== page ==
Right to Farm Laws

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Right to Farm Laws are laws insulating agricultural operations from nuisance lawsuits. Nearly all 50 states have passed Right to Farm bills.[1] However, the content of these laws vary greatly. Common elements of Right to Farm laws are:

  • Prohibiting local government from passing stricter laws on agriculture than the laws of the state.
  • Restricting nuisance suits if the plaintiff moved to the area of an already established agricultural operation.
  • Restricting nuisance suits if the farm operation engages in generally accepted agricultural practices that do not violate any laws.
  • Restricting nuisance suits if the farm operation is located in an agricultural zone.
  • Ordering the plaintiff to pay attorneys fees of the defendant if they (the plaintiff) lose the case.

The American Legislative Exchange Council has written a particularly far-reaching Right to Farm Act as one of its over 800 "model bills" that it encourages state legislators to pass. The bill would bar any lawsuits by neighbors claiming nuisance from any activities that are typical in farming, including industrial agriculture. This bill, when passed, likely benefits ALEC's agribusinesses members.

About ALEC
ALEC is a corporate bill mill. It is not just a lobby or a front group; it is much more powerful than that. Through ALEC, corporations hand state legislators their wishlists to benefit their bottom line. Corporations fund almost all of ALEC's operations. They pay for a seat on ALEC task forces where corporate lobbyists and special interest reps vote with elected officials to approve “model” bills. Learn more at the Center for Media and Democracy's ALECexposed.org, and check out breaking news on our PRWatch.org site.


ALEC's Right to Farm Model Bill

ALEC's model "Right to Farm Act" contains several rather far-reaching measures to ensure that nuisance claims may not be brought against large, industrial agricultural operations. It says:[2]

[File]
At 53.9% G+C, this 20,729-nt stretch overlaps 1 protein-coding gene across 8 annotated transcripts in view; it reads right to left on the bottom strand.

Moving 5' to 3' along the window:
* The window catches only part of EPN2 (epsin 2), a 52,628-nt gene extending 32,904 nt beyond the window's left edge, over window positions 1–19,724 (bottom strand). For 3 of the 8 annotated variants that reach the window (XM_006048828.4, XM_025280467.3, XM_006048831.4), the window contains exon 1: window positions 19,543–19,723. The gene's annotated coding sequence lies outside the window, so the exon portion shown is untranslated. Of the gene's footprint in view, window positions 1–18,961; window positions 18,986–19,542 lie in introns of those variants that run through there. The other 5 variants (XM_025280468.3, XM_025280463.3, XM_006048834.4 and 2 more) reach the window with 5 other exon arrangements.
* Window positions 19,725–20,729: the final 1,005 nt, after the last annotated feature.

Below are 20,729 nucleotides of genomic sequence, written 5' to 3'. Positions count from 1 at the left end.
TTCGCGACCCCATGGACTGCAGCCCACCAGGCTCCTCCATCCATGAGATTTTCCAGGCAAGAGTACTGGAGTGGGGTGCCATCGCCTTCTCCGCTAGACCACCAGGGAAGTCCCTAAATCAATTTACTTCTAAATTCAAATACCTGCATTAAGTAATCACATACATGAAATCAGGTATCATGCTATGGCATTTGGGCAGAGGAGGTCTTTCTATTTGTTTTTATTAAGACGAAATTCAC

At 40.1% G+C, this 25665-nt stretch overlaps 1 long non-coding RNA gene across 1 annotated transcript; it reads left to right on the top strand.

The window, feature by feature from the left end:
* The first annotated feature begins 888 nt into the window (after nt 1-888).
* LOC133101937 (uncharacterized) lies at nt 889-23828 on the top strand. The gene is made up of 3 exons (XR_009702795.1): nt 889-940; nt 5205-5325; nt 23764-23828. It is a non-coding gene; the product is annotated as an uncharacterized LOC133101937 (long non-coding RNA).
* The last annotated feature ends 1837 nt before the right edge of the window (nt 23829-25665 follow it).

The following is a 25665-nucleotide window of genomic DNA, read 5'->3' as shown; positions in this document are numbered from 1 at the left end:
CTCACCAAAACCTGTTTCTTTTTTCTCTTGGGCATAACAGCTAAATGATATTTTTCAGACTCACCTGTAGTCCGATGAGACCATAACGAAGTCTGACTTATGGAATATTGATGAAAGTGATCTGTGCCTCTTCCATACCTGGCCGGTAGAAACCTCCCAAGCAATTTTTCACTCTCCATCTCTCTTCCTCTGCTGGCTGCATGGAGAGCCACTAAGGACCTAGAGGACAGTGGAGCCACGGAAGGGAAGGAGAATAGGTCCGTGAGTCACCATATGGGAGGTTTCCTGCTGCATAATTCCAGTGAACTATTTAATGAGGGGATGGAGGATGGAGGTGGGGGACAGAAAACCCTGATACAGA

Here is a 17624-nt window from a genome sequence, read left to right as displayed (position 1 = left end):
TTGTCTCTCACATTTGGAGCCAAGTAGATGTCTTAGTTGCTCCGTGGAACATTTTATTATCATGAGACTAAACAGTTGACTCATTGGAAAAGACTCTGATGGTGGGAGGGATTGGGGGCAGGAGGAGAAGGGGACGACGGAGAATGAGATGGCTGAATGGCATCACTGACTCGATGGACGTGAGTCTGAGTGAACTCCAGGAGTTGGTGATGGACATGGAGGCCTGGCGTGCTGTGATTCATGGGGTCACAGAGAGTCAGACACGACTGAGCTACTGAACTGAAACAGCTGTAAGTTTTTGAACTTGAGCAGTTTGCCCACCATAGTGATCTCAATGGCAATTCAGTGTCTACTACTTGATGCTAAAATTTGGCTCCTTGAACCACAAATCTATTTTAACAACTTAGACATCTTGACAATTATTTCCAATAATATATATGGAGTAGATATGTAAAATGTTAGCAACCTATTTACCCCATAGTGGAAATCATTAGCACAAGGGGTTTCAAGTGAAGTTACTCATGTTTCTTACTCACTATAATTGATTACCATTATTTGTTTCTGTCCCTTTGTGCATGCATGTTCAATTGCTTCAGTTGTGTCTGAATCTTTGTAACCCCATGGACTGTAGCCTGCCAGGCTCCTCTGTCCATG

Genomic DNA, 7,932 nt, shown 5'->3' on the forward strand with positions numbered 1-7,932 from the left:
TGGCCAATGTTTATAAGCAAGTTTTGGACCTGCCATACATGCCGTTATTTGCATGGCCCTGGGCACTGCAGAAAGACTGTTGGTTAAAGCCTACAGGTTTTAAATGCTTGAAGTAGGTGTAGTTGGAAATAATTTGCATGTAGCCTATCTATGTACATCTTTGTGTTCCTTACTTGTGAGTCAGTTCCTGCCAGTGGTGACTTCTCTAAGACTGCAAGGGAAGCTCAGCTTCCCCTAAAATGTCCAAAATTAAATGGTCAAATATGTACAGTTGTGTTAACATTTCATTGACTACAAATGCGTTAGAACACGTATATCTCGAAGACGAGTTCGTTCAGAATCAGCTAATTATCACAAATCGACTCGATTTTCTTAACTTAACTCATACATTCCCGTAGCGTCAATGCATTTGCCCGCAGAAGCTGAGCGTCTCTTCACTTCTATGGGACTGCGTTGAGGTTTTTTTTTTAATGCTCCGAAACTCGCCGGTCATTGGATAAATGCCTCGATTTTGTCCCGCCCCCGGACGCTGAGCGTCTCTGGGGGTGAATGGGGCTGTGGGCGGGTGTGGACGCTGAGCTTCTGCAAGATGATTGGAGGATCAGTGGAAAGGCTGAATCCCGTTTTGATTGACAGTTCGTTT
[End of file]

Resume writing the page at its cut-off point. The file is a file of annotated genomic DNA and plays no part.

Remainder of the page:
"A. A farm or farm operation shall not be found to be a public or private nuisance if the farm or farm operation alleged to be a nuisance conforms to generally accepted agriculture and management practices according to policy determined by the {Insert Appropriate State Agency}. Generally accepted agriculture and management practices shall be reviewed annually by the {Insert Appropriate State Agency} and revised as considered necessary.
"B. A farm or farm operation shall not be found to be a public or private nuisance if the farm or farm operation existed before a change in the land use or occupancy of land within one mile of the boundaries of the farm or farm operation land, and if before that change in land use or occupancy of land, the farm or farm operation would not have been considered a nuisance.
"C. A farm or farm operation is in accordance with subsection one of section two and shall not be found to be a public or private nuisance as a result of any of the following:
1. A change in ownership or size.
2. Temporary cessation or interruption of farming.
3. Enrollment in government programs.
4. Adoption of new technology.
5. A change in the type of farm product being produced."

A common element of state Right to Farm laws is the distinction between whether a plaintiff moves to the vicinity of an already-established agricultural operation (in which case nuisance suits are often prohibited) or vice versa. However, this language would allow a farm to avoid a nuisance suit if it was established before the plaintiff moves to the area and then the farm expands or substantially changes, for example, by building a hog confinement and a large manure lagoon on the property.

Additional leeway is given to agricultural operations in the definitions of the terms "farm operation," "Generally Accepted Agricultural and Management Practices," and "Person."[3] For example, ALEC defines "farm operation" as including "The generation of noise, odors, dust, [and] fumes;" "field preparation and ground and aerial seeding and spraying;" "the application of chemical fertilizers or organic materials, conditioners, liming materials, or pesticides;" and "the management, storage, transport, application and utilization of farm by-products, including manure or agricultural wastes."